Remarks to the Forum of Federations Conference in Mont-Tremblant, Canada
Thank you. Thank you so much. Prime Minister Chretien; to the Prime Minister of Saint Kitts and Nevis, Denzil Douglas; Premier Bouchard; cochairs of this conference, Bob Rae and Henning Voscherau; to distinguished visitors; Governors—I think the Lieutenant Governor of South Dakota, Carole Hillard, is here—and to all of you: I think it is quite an interesting thing that we have this impressive array of people to come to a conference on federalism, a topic that probably 10 or 20 years ago would have been viewed as a substitute for a sleeping pill. [Laughter]
But in the aftermath of the conflicts in the former Yugoslavia; the interesting debates—at least I can say this from the point of view as your neighbor—that has gone on in Quebec; the deepening, troubling efforts to reconcile different tribes who occupy nations with boundaries they did not draw in Africa; and any number of other issues, this topic of federalism has become very, very important.
It is fitting that the first global conference would be held here in North America, because federalism began here—a founding principle forged in the crucible of revolution, enshrined in the Constitution of the United States, shared today by all three nations on our continent, as I'm sure President Zedillo said.
It is also especially fitting that this conference be held in Canada. A land larger than China, spanning 5 times zones and 10 distinct provinces, it has shown the world how people of different cultures and languages can live in peace, prosperity, and mutual respect.
In the United States, we have valued our relationship with a strong and united Canada. We look to you; we learn from you. The partnership you have built between people of diverse backgrounds and governments at all levels is what this conference is about and, ultimately, what democracy must be about, as people all over the world move around more, mix with each other more, live in close proximity more.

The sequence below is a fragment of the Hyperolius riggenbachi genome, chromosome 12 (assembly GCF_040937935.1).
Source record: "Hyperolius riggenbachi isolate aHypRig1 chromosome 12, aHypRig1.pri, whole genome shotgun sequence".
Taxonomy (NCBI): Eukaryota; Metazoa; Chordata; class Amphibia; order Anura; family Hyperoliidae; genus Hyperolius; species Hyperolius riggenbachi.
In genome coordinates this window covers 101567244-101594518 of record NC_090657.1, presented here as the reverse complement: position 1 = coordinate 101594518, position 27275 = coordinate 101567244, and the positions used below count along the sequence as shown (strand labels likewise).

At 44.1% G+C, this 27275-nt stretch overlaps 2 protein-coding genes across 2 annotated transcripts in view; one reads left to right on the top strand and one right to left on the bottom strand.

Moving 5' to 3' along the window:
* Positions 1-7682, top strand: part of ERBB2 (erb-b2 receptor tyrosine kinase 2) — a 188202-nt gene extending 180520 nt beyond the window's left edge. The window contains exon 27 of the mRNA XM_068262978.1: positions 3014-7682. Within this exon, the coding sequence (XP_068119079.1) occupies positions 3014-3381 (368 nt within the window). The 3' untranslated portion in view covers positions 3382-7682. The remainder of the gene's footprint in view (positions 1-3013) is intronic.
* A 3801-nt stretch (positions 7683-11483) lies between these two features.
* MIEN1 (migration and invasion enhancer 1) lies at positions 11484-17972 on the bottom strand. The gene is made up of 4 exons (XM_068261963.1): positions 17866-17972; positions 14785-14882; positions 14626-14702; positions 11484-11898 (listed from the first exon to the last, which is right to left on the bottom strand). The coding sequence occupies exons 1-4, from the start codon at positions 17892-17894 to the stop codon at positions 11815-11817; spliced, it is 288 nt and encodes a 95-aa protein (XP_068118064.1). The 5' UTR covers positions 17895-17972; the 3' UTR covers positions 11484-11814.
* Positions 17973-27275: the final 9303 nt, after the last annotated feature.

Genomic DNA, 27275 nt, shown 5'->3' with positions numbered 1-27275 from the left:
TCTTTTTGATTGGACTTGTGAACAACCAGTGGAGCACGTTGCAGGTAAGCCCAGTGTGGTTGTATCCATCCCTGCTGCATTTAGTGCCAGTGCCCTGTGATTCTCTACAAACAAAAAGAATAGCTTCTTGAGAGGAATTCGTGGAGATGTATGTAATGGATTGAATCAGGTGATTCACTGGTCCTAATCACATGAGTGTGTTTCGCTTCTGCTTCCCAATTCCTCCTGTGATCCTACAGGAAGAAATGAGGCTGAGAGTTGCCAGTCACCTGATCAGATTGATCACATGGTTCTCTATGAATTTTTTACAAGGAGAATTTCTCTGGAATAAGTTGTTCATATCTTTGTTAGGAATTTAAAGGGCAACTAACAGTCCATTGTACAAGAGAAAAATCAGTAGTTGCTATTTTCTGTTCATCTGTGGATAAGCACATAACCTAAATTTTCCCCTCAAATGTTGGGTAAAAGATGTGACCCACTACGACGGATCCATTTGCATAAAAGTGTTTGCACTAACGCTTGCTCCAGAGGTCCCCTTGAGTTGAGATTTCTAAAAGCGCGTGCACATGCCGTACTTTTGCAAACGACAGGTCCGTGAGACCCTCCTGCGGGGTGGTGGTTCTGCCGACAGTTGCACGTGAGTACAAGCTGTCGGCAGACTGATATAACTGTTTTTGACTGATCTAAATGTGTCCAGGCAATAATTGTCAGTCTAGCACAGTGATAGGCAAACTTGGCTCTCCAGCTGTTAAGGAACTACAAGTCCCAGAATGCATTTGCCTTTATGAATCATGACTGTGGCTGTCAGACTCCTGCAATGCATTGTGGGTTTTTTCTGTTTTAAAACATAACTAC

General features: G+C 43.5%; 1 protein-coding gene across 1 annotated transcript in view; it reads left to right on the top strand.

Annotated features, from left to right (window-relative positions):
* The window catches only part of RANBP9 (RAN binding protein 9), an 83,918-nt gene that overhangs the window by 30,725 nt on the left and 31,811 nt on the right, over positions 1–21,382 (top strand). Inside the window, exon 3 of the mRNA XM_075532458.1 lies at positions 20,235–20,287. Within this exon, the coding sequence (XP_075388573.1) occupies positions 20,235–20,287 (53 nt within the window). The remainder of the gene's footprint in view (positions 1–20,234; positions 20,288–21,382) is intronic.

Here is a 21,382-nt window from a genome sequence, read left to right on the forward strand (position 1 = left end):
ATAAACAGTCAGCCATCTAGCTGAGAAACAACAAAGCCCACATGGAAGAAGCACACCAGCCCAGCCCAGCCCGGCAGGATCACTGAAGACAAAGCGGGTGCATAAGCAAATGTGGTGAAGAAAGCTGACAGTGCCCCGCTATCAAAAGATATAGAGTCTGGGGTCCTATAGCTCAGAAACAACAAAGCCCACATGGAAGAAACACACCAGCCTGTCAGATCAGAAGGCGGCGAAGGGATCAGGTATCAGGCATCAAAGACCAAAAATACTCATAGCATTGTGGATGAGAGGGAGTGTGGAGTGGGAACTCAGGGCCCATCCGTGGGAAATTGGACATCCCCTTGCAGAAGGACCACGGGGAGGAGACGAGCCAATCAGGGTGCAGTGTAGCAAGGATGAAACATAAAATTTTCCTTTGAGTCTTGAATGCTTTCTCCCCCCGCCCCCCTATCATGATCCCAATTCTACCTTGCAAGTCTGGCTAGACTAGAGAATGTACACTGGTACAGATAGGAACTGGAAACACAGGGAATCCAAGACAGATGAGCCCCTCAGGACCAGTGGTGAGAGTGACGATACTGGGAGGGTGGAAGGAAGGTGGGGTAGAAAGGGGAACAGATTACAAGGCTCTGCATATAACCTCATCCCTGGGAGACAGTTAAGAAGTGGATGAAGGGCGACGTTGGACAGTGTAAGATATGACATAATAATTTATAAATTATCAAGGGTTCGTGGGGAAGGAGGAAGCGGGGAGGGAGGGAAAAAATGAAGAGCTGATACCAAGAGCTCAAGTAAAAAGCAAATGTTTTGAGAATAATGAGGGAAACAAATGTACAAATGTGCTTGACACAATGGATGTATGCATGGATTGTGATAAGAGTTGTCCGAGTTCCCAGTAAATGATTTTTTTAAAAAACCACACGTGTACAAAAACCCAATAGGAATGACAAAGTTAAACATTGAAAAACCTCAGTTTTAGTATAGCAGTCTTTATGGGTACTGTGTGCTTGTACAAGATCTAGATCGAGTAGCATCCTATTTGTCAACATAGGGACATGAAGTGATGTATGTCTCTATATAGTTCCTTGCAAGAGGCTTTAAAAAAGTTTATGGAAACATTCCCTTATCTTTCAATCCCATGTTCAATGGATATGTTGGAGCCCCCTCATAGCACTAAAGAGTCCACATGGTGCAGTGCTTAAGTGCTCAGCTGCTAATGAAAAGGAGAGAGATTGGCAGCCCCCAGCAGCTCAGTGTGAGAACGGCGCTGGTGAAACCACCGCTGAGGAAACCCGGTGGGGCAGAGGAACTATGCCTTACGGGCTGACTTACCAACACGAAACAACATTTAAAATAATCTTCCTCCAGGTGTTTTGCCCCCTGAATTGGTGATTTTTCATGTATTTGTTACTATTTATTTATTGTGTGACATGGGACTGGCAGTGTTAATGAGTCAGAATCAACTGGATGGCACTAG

Today I would like to talk briefly about the ways we in the United States are working to renew and redefine federalism for the 21st century; then, how I see the whole concept of federalism emerging internationally; and finally, how we—how I think, anyway—we should judge the competing claims of federalism and independence in different contexts around the world.
First let me say we are 84 days, now, from a new century and a new millennium. The currents of change in how we work and live and relate to each other, and relate to people far across the world, are changing very rapidly.
President Franklin Roosevelt once said that new conditions impose new requirements upon government and those who conduct government. We know this to be the case not only in the United States and Canada, Great Britain and Germany, Italy and France, Mexico and Brazil, but indeed, in all the countries of the world. But in all these places there is a federalist system of some form or another. We look for ways to imbue old values with new life and old institutions with new meaning.
In 1992, when I ran for President, there was a growing sense in the United States that the compact between the people and their Government, and between the States and the Federal Government, was in severe disrepair. This was driven largely by the fact that our Federal Government had quadrupled the national debt in 12 years, and that had led to enormous interest rates, slow growth, and grave difficulties on all the States of our land which they were powerless to overcome.